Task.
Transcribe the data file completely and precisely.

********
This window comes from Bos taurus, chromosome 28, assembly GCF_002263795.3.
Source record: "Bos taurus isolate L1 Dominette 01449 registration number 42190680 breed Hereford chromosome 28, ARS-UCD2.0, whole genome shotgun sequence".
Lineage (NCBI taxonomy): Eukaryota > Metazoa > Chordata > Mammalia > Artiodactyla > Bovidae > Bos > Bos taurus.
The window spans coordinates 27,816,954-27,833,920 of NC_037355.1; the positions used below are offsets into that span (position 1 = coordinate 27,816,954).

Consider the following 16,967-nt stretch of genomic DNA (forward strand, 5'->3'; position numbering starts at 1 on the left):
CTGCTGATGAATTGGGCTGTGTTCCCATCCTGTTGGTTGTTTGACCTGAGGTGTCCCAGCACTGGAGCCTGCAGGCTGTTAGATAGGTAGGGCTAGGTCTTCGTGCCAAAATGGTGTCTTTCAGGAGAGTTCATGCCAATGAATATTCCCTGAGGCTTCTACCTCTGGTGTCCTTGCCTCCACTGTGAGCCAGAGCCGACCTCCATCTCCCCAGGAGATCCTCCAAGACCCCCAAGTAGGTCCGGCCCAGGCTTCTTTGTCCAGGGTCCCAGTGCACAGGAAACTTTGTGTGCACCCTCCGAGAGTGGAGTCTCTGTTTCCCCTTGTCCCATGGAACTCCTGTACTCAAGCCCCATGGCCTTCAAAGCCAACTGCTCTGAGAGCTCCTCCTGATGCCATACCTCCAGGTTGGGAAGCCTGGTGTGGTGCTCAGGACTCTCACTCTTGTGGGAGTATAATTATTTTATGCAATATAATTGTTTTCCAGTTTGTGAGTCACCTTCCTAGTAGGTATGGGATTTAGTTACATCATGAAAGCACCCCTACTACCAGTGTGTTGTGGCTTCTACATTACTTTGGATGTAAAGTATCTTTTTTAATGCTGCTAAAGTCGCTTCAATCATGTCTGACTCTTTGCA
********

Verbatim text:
This window comes from Bos taurus, chromosome 28, assembly GCF_002263795.3.
Source record: "Bos taurus isolate L1 Dominette 01449 registration number 42190680 breed Hereford chromosome 28, ARS-UCD2.0, whole genome shotgun sequence".
Lineage (NCBI taxonomy): Eukaryota > Metazoa > Chordata > Mammalia > Artiodactyla > Bovidae > Bos > Bos taurus.
The window spans coordinates 27,816,954-27,833,920 of NC_037355.1; the positions used below are offsets into that span (position 1 = coordinate 27,816,954).

Consider the following 16,967-nt stretch of genomic DNA (forward strand, 5'->3'; position numbering starts at 1 on the left):
CTGCTGATGAATTGGGCTGTGTTCCCATCCTGTTGGTTGTTTGACCTGAGGTGTCCCAGCACTGGAGCCTGCAGGCTGTTAGATAGGTAGGGCTAGGTCTTCGTGCCAAAATGGTGTCTTTCAGGAGAGTTCATGCCAATGAATATTCCCTGAGGCTTCTACCTCTGGTGTCCTTGCCTCCACTGTGAGCCAGAGCCGACCTCCATCTCCCCAGGAGATCCTCCAAGACCCCCAAGTAGGTCCGGCCCAGGCTTCTTTGTCCAGGGTCCCAGTGCACAGGAAACTTTGTGTGCACCCTCCGAGAGTGGAGTCTCTGTTTCCCCTTGTCCCATGGAACTCCTGTACTCAAGCCCCATGGCCTTCAAAGCCAACTGCTCTGAGAGCTCCTCCTGATGCCATACCTCCAGGTTGGGAAGCCTGGTGTGGTGCTCAGGACTCTCACTCTTGTGGGAGTATAATTATTTTATGCAATATAATTGTTTTCCAGTTTGTGAGTCACCTTCCTAGTAGGTATGGGATTTAGTTACATCATGAAAGCACCCCTACTACCAGTGTGTTGTGGCTTCTACATTACTTTGGATGTAAAGTATCTTTTTTAATGCTGCTAAAGTCGCTTCAATCATGTCTGACTCTTTGCA